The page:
sem_overview — overview of POSIX semaphores


POSIX semaphores allow processes and threads to synchronize their actions.

A semaphore is an integer whose value is never allowed to fall below zero. Two operations can be performed on semaphores: increment the semaphore value by one (sem_post(3)); and decrement the semaphore value by one (sem_wait(3)). If the value of a semaphore is currently zero, then a sem_wait(3) operation will block until the value becomes greater than zero.

POSIX semaphores come in two forms: named semaphores and unnamed semaphores.

Named semaphores

A named semaphore is identified by a name of the form /somename; that is, a null-terminated string of up to NAME_MAX−4 (i.e., 251) characters consisting of an initial slash, followed by one or more characters, none of which are slashes. Two processes can operate on the same named semaphore by passing the same name to sem_open(3).

The sem_open(3) function creates a new named semaphore or opens an existing named semaphore. After the semaphore has been opened, it can be operated on using sem_post(3) and sem_wait(3). When a process has finished using the semaphore, it can use sem_close(3) to close the semaphore. When all processes have finished using the semaphore, it can be removed from the system using sem_unlink(3).

Unnamed semaphores (memory-based semaphores)

An unnamed semaphore does not have a name. Instead the semaphore is placed in a region of memory that is shared between multiple threads (a thread-shared semaphore) or processes (a process-shared semaphore). A thread-shared semaphore is placed in an area of memory shared between the threads of a process, for example, a global variable. A process-shared semaphore must be placed in a shared memory region (e.g., a System V shared memory segment created using shmget(2), or a POSIX shared memory object built created using shm_open(3)).

Before being used, an unnamed semaphore must be initialized using sem_init(3). It can then be operated on using sem_post(3) and sem_wait(3). When the semaphore is no longer required, and before the memory in which it is located is deallocated, the semaphore should be destroyed using sem_destroy(3).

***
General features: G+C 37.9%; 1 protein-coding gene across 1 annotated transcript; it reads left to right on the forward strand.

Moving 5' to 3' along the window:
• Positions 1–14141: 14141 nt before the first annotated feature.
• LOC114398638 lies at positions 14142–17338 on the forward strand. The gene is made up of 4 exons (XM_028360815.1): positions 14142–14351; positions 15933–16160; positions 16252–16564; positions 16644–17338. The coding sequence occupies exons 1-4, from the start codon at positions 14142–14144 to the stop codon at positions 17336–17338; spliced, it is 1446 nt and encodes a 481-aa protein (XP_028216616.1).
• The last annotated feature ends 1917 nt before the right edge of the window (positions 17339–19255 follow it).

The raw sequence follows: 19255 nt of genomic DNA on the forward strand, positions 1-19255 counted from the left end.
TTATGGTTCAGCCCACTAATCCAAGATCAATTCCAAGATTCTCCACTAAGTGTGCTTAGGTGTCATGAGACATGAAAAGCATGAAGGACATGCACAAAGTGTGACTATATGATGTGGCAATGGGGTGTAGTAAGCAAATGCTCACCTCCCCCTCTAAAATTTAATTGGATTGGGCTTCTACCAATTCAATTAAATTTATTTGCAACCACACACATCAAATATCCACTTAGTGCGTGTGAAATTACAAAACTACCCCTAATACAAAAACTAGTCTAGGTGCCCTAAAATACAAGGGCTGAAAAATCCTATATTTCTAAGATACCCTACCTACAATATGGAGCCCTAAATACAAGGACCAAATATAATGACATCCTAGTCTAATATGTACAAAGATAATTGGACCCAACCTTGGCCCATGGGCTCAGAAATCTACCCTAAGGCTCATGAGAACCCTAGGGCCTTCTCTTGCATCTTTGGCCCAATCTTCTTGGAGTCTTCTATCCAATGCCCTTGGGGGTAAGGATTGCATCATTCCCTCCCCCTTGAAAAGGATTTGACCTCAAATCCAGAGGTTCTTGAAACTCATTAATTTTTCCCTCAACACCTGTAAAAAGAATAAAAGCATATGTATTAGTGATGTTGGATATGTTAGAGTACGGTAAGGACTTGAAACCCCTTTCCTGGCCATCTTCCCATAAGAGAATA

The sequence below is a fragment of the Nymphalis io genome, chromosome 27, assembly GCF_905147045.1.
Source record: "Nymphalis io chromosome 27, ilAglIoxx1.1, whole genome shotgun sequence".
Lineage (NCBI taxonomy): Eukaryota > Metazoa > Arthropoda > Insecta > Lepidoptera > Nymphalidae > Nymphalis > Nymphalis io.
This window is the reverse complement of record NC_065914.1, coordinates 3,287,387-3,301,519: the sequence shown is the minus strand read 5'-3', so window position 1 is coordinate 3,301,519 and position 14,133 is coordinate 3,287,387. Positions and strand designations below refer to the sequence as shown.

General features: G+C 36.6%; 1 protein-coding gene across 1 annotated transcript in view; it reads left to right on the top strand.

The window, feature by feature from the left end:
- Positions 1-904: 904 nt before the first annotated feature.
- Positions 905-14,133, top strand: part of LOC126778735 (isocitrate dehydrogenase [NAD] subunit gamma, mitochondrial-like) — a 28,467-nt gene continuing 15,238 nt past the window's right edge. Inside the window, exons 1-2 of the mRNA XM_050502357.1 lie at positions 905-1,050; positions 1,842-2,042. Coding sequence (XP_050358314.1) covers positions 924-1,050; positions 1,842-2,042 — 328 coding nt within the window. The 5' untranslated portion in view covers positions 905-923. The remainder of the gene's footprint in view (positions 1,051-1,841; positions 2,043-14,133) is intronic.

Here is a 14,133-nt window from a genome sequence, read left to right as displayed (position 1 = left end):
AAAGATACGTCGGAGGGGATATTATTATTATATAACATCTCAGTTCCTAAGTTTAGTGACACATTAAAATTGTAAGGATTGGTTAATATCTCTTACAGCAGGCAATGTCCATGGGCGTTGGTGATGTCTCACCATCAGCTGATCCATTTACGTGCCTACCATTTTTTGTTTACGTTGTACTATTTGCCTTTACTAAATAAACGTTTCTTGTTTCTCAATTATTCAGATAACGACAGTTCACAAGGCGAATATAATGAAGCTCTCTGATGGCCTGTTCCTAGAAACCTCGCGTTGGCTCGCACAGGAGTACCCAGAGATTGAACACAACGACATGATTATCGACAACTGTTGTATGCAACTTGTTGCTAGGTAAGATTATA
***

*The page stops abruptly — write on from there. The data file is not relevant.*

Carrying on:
The remainder of this section describes some specific details of the Linux implementation of POSIX semaphores.


Prior to kernel 2.6, Linux supported only unnamed, thread-shared semaphores. On a system with Linux 2.6 and a glibc that provides the NPTL threading implementation, a complete implementation of POSIX semaphores is provided.


POSIX named semaphores have kernel persistence: if not removed by sem_unlink(3), a semaphore will exist until the system is shut down.


Programs using the POSIX semaphores API must be compiled with cc −pthread to link against the real-time library, librt.

Accessing named semaphores via the filesystem

On Linux, named semaphores are created in a virtual filesystem, normally mounted under /dev/shm, with names of the form sem.somename. (This is the reason that semaphore names are limited to NAME_MAX−4 rather than NAME_MAX characters.)

Since Linux 2.6.19, ACLs can be placed on files under this directory, to control object permissions on a per-user and per-group basis.


System V semaphores (semget(2), semop(2), etc.) are an older semaphore API. POSIX semaphores provide a simpler, and better designed interface than System V semaphores; on the other hand POSIX semaphores are less widely available (especially on older systems) than System V semaphores.


An example of the use of various POSIX semaphore functions is shown in sem_wait(3).


sem_close(3), sem_destroy(3), sem_getvalue(3), sem_init(3), sem_open(3), sem_post(3), sem_unlink(3), sem_wait(3), pthreads(7), shm_overview(7)


This page is part of release 5.11 of the Linux man-pages project. A description of the project, information about reporting bugs, and the latest version of this page, can be found at−pages/.

  Copyright (C) 2006 Michael Kerrisk <>

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